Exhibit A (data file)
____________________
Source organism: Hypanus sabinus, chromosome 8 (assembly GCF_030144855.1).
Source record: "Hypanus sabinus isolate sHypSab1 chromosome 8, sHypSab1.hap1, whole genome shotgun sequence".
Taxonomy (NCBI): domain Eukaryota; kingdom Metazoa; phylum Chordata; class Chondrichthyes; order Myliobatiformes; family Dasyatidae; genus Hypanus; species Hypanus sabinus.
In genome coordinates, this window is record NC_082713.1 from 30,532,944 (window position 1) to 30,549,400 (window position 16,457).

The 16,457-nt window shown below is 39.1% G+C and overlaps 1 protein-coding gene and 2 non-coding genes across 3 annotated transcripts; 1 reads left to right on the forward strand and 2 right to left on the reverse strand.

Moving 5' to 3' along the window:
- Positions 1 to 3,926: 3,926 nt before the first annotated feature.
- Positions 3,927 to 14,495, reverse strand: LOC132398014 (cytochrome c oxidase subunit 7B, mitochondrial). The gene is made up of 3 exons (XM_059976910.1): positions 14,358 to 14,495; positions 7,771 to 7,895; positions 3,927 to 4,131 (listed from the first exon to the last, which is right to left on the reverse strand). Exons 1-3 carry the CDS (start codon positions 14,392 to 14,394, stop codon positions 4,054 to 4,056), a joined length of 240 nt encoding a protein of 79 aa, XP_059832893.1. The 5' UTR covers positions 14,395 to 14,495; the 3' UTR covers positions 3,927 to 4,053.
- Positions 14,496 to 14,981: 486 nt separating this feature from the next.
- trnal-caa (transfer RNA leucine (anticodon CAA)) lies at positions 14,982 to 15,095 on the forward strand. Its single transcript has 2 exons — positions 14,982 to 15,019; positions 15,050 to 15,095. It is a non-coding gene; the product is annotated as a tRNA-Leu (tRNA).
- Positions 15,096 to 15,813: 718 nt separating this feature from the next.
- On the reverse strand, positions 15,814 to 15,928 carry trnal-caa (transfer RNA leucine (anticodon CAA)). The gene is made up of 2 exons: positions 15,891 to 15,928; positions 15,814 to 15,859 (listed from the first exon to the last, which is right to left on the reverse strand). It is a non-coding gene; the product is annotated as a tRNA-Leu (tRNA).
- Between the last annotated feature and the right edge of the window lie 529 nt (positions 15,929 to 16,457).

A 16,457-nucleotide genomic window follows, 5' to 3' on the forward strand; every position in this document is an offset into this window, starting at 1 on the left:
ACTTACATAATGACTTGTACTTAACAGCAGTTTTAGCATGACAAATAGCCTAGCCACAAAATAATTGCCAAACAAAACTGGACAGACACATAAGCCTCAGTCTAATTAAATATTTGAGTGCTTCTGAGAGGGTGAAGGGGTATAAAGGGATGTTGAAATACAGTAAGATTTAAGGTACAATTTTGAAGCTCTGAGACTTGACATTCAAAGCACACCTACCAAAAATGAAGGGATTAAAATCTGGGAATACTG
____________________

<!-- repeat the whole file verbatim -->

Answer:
Source organism: Hypanus sabinus, chromosome 8 (assembly GCF_030144855.1).
Source record: "Hypanus sabinus isolate sHypSab1 chromosome 8, sHypSab1.hap1, whole genome shotgun sequence".
Taxonomy (NCBI): domain Eukaryota; kingdom Metazoa; phylum Chordata; class Chondrichthyes; order Myliobatiformes; family Dasyatidae; genus Hypanus; species Hypanus sabinus.
In genome coordinates, this window is record NC_082713.1 from 30,532,944 (window position 1) to 30,549,400 (window position 16,457).

The 16,457-nt window shown below is 39.1% G+C and overlaps 1 protein-coding gene and 2 non-coding genes across 3 annotated transcripts; 1 reads left to right on the forward strand and 2 right to left on the reverse strand.

Moving 5' to 3' along the window:
- Positions 1 to 3,926: 3,926 nt before the first annotated feature.
- Positions 3,927 to 14,495, reverse strand: LOC132398014 (cytochrome c oxidase subunit 7B, mitochondrial). The gene is made up of 3 exons (XM_059976910.1): positions 14,358 to 14,495; positions 7,771 to 7,895; positions 3,927 to 4,131 (listed from the first exon to the last, which is right to left on the reverse strand). Exons 1-3 carry the CDS (start codon positions 14,392 to 14,394, stop codon positions 4,054 to 4,056), a joined length of 240 nt encoding a protein of 79 aa, XP_059832893.1. The 5' UTR covers positions 14,395 to 14,495; the 3' UTR covers positions 3,927 to 4,053.
- Positions 14,496 to 14,981: 486 nt separating this feature from the next.
- trnal-caa (transfer RNA leucine (anticodon CAA)) lies at positions 14,982 to 15,095 on the forward strand. Its single transcript has 2 exons — positions 14,982 to 15,019; positions 15,050 to 15,095. It is a non-coding gene; the product is annotated as a tRNA-Leu (tRNA).
- Positions 15,096 to 15,813: 718 nt separating this feature from the next.
- On the reverse strand, positions 15,814 to 15,928 carry trnal-caa (transfer RNA leucine (anticodon CAA)). The gene is made up of 2 exons: positions 15,891 to 15,928; positions 15,814 to 15,859 (listed from the first exon to the last, which is right to left on the reverse strand). It is a non-coding gene; the product is annotated as a tRNA-Leu (tRNA).
- Between the last annotated feature and the right edge of the window lie 529 nt (positions 15,929 to 16,457).

A 16,457-nucleotide genomic window follows, 5' to 3' on the forward strand; every position in this document is an offset into this window, starting at 1 on the left:
ACTTACATAATGACTTGTACTTAACAGCAGTTTTAGCATGACAAATAGCCTAGCCACAAAATAATTGCCAAACAAAACTGGACAGACACATAAGCCTCAGTCTAATTAAATATTTGAGTGCTTCTGAGAGGGTGAAGGGGTATAAAGGGATGTTGAAATACAGTAAGATTTAAGGTACAATTTTGAAGCTCTGAGACTTGACATTCAAAGCACACCTACCAAAAATGAAGGGATTAAAATCTGGGAATACTG